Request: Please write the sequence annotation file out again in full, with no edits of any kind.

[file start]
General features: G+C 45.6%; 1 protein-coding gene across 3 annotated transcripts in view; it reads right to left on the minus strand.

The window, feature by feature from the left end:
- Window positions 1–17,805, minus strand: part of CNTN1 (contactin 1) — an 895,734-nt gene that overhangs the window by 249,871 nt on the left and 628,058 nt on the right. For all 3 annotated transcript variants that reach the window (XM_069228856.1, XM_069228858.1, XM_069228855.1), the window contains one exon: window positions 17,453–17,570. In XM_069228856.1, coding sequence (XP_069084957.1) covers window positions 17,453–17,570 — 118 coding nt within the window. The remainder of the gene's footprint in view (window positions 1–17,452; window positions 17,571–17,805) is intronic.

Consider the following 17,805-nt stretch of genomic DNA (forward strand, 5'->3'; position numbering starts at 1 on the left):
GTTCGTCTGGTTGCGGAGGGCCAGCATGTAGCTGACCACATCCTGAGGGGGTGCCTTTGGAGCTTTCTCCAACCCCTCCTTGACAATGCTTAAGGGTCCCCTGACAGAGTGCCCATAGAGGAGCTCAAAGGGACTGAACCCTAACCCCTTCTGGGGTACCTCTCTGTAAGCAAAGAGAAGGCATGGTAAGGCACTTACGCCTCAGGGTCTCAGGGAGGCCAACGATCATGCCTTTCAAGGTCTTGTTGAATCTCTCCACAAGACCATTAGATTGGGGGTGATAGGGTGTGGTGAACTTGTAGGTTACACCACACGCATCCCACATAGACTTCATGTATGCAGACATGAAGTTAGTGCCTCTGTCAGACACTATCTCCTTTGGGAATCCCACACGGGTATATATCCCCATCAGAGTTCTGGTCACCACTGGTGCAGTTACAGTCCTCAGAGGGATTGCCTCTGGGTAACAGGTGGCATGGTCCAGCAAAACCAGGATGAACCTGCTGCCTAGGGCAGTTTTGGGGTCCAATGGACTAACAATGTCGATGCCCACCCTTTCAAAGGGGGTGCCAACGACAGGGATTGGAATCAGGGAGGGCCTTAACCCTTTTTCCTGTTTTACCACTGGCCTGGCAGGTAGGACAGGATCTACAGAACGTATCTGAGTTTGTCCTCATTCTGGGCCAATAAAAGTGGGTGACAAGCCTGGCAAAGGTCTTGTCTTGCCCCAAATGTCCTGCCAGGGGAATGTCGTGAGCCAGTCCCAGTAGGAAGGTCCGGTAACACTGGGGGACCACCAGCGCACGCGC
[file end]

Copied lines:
General features: G+C 45.6%; 1 protein-coding gene across 3 annotated transcripts in view; it reads right to left on the minus strand.

The window, feature by feature from the left end:
- Window positions 1–17,805, minus strand: part of CNTN1 (contactin 1) — an 895,734-nt gene that overhangs the window by 249,871 nt on the left and 628,058 nt on the right. For all 3 annotated transcript variants that reach the window (XM_069228856.1, XM_069228858.1, XM_069228855.1), the window contains one exon: window positions 17,453–17,570. In XM_069228856.1, coding sequence (XP_069084957.1) covers window positions 17,453–17,570 — 118 coding nt within the window. The remainder of the gene's footprint in view (window positions 1–17,452; window positions 17,571–17,805) is intronic.

Consider the following 17,805-nt stretch of genomic DNA (forward strand, 5'->3'; position numbering starts at 1 on the left):
GTTCGTCTGGTTGCGGAGGGCCAGCATGTAGCTGACCACATCCTGAGGGGGTGCCTTTGGAGCTTTCTCCAACCCCTCCTTGACAATGCTTAAGGGTCCCCTGACAGAGTGCCCATAGAGGAGCTCAAAGGGACTGAACCCTAACCCCTTCTGGGGTACCTCTCTGTAAGCAAAGAGAAGGCATGGTAAGGCACTTACGCCTCAGGGTCTCAGGGAGGCCAACGATCATGCCTTTCAAGGTCTTGTTGAATCTCTCCACAAGACCATTAGATTGGGGGTGATAGGGTGTGGTGAACTTGTAGGTTACACCACACGCATCCCACATAGACTTCATGTATGCAGACATGAAGTTAGTGCCTCTGTCAGACACTATCTCCTTTGGGAATCCCACACGGGTATATATCCCCATCAGAGTTCTGGTCACCACTGGTGCAGTTACAGTCCTCAGAGGGATTGCCTCTGGGTAACAGGTGGCATGGTCCAGCAAAACCAGGATGAACCTGCTGCCTAGGGCAGTTTTGGGGTCCAATGGACTAACAATGTCGATGCCCACCCTTTCAAAGGGGGTGCCAACGACAGGGATTGGAATCAGGGAGGGCCTTAACCCTTTTTCCTGTTTTACCACTGGCCTGGCAGGTAGGACAGGATCTACAGAACGTATCTGAGTTTGTCCTCATTCTGGGCCAATAAAAGTGGGTGACAAGCCTGGCAAAGGTCTTGTCTTGCCCCAAATGTCCTGCCAGGGGAATGTCGTGAGCCAGTCCCAGTAGGAAGGTCCGGTAACACTGGGGGACCACCAGCGCACGCGC